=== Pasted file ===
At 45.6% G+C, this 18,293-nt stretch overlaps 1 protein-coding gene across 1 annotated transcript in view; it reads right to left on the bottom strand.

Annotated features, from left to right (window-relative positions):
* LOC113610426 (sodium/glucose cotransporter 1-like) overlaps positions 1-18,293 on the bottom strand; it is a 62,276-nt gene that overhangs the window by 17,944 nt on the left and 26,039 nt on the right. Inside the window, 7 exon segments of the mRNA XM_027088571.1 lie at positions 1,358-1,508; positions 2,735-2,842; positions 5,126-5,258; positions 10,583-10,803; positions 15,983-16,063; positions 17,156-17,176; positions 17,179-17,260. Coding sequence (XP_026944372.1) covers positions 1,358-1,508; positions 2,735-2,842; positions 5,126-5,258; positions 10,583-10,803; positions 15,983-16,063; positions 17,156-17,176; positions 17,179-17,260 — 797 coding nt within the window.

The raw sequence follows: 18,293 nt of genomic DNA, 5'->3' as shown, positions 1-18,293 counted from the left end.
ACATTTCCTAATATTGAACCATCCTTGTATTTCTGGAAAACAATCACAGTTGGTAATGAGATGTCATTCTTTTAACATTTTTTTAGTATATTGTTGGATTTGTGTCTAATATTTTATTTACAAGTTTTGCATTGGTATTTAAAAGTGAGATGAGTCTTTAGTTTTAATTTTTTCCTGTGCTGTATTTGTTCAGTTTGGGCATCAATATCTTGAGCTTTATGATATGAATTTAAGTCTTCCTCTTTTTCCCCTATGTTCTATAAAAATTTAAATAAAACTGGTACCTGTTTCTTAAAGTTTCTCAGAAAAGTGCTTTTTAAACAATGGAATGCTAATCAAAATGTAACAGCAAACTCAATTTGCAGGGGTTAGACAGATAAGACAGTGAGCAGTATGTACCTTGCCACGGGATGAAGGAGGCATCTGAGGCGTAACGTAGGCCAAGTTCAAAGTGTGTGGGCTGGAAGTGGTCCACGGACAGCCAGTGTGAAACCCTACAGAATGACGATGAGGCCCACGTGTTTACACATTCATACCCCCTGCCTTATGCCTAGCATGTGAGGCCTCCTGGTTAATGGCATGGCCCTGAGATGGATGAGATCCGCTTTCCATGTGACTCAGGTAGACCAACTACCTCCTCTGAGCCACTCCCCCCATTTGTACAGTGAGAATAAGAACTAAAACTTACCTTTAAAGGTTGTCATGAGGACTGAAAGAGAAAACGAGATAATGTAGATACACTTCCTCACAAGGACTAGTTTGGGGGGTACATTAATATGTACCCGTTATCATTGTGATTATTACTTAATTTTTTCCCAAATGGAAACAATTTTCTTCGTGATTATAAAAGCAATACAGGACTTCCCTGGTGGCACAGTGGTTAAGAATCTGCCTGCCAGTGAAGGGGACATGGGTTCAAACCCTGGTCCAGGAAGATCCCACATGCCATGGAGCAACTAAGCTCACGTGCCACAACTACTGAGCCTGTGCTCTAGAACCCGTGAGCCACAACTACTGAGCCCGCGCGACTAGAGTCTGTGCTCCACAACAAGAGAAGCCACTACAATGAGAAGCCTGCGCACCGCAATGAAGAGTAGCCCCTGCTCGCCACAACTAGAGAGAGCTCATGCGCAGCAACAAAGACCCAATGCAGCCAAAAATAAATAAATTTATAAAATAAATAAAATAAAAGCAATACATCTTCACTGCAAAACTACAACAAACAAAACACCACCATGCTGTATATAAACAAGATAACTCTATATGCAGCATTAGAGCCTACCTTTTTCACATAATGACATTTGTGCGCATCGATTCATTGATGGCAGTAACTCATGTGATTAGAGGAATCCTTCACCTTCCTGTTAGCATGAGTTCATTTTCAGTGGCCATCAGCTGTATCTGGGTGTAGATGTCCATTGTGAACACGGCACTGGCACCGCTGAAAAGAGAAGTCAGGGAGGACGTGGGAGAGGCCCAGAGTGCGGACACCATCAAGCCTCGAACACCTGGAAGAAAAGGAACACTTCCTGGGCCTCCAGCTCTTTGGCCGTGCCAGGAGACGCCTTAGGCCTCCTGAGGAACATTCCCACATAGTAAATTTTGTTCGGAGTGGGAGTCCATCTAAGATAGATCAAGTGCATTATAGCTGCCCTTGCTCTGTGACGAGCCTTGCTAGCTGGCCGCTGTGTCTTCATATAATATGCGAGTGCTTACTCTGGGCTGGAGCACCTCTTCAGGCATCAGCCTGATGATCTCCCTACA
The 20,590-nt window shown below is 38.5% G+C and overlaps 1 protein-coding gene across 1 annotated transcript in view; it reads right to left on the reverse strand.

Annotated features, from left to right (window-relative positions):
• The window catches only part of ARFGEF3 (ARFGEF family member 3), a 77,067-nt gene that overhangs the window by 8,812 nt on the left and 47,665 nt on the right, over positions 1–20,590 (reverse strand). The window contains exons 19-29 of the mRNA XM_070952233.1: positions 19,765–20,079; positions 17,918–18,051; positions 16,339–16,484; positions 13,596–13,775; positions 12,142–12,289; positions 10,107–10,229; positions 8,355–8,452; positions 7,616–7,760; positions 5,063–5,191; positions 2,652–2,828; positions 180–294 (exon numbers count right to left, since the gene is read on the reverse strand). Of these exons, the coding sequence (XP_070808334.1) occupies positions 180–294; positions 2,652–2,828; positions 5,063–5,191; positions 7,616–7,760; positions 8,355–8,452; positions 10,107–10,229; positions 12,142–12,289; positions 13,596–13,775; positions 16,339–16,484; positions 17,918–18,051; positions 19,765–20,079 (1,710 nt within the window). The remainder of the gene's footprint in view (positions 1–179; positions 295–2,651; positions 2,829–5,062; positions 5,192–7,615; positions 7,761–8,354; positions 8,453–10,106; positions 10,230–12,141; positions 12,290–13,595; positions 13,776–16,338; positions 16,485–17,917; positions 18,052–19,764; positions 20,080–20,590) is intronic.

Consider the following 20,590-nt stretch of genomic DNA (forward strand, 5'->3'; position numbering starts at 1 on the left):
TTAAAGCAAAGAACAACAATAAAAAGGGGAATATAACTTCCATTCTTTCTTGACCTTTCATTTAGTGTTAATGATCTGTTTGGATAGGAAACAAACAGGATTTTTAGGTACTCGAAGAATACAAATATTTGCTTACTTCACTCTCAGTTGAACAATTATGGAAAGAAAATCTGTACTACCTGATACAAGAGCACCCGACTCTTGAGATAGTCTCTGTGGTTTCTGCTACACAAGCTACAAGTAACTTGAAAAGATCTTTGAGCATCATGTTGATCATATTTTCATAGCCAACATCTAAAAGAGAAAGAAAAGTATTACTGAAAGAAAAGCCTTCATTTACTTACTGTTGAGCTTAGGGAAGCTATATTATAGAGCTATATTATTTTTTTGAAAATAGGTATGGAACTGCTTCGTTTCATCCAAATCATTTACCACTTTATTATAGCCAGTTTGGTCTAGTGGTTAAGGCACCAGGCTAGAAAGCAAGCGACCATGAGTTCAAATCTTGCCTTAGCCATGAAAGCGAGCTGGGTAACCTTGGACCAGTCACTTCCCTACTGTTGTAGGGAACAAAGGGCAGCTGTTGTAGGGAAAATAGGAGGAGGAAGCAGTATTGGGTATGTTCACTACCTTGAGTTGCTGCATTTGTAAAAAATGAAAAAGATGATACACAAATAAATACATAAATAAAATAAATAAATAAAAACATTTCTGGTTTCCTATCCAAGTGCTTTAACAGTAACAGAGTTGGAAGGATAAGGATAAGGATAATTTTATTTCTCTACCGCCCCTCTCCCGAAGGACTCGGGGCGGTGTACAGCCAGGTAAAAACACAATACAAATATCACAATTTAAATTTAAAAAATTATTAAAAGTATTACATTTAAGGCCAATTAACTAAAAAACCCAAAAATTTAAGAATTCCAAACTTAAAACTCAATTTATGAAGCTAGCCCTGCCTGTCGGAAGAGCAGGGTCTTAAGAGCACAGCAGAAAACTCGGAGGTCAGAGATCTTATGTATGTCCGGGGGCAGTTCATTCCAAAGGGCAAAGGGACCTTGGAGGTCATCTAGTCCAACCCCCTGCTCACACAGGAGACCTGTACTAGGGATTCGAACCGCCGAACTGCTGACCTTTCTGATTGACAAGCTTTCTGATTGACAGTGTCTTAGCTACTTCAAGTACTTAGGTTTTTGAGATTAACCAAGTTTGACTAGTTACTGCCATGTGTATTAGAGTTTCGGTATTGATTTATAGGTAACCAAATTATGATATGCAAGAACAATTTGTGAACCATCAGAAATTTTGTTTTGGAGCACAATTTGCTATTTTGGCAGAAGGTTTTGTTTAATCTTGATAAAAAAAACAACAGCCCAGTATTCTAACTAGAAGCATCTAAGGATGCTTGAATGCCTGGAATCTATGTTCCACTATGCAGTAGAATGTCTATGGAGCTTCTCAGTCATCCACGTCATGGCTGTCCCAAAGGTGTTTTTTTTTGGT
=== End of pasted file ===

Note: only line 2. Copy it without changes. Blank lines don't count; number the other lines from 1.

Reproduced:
Annotated features, from left to right (window-relative positions):